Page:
We have the most age-diverse workforce in modern history, spanning four (occasionally even five) different generations. The need to cater to different learning styles and attitudes on both an individual and generational level keeps L&D leaders up at night.
It turns out they don’t need to worry.
Despite what a slew of think pieces would have you believe, the differences between various generations’ preferred management, work, and learning styles are minimal. There’s no need to build vastly different training programs for baby boomers versus millennials, for example.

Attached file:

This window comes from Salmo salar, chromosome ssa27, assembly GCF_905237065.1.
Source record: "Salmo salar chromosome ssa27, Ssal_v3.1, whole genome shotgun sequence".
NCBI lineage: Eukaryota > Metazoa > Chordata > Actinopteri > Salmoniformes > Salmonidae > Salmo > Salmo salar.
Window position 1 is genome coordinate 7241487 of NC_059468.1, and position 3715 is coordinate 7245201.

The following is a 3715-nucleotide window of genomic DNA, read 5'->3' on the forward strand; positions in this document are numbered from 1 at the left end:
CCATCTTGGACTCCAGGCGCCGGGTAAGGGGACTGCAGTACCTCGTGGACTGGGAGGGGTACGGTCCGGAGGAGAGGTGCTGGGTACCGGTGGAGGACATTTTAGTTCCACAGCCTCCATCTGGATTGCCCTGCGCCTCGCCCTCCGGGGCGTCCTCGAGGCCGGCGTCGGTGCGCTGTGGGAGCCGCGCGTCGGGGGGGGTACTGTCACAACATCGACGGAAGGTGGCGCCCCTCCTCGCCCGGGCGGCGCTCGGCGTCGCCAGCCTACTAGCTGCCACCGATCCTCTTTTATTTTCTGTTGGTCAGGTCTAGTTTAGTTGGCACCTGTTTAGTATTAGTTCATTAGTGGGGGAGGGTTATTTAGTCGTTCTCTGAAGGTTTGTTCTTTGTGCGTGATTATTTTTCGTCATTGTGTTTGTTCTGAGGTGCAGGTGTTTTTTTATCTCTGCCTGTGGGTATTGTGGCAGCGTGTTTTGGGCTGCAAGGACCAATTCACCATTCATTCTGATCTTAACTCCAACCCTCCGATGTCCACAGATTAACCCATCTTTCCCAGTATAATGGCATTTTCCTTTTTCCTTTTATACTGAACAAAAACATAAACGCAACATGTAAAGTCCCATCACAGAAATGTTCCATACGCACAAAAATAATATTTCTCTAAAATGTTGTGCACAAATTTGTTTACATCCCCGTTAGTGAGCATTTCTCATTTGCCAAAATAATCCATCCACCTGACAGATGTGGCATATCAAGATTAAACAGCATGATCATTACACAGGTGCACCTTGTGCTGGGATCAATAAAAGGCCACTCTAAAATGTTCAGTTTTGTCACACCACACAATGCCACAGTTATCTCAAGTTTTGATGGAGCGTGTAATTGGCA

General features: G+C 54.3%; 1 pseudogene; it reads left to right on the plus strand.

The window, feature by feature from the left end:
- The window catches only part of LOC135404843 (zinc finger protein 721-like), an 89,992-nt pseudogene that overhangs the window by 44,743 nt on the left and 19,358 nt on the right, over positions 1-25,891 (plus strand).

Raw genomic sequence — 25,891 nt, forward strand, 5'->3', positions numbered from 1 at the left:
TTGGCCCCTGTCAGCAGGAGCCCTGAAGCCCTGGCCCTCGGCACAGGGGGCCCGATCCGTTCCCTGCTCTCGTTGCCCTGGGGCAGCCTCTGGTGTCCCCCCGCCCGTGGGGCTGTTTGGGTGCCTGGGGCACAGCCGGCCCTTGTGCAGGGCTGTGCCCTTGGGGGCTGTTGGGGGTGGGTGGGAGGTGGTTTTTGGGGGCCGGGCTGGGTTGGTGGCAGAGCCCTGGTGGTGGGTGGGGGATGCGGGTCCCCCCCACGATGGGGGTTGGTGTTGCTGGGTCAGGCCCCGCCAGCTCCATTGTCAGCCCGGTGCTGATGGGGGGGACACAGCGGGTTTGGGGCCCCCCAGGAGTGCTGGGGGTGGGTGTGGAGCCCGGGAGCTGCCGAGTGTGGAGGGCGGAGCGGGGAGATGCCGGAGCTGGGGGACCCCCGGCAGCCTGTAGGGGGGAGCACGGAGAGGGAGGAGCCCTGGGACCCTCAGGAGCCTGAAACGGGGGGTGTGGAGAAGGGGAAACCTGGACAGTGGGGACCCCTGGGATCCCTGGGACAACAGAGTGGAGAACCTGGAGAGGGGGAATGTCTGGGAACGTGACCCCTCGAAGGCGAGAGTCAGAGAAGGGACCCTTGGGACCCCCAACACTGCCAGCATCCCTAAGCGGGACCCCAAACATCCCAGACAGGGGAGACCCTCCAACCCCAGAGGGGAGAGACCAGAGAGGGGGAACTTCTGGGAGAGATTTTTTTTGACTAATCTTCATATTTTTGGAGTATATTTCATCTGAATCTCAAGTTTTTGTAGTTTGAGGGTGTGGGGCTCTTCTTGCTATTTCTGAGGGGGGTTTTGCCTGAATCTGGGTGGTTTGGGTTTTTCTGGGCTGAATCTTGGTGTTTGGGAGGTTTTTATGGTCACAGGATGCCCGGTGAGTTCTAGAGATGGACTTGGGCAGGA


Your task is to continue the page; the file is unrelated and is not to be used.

Which isn’t to say that there aren’t unique challenges in training a multigenerational workforce. Instead of differentiating training programs based on generational needs, L&D should focus on creating Collaborative Learning programs that help all workers learn with and from one another, regardless of age.
But first you’ll need to forget everything you think you know about generational differences.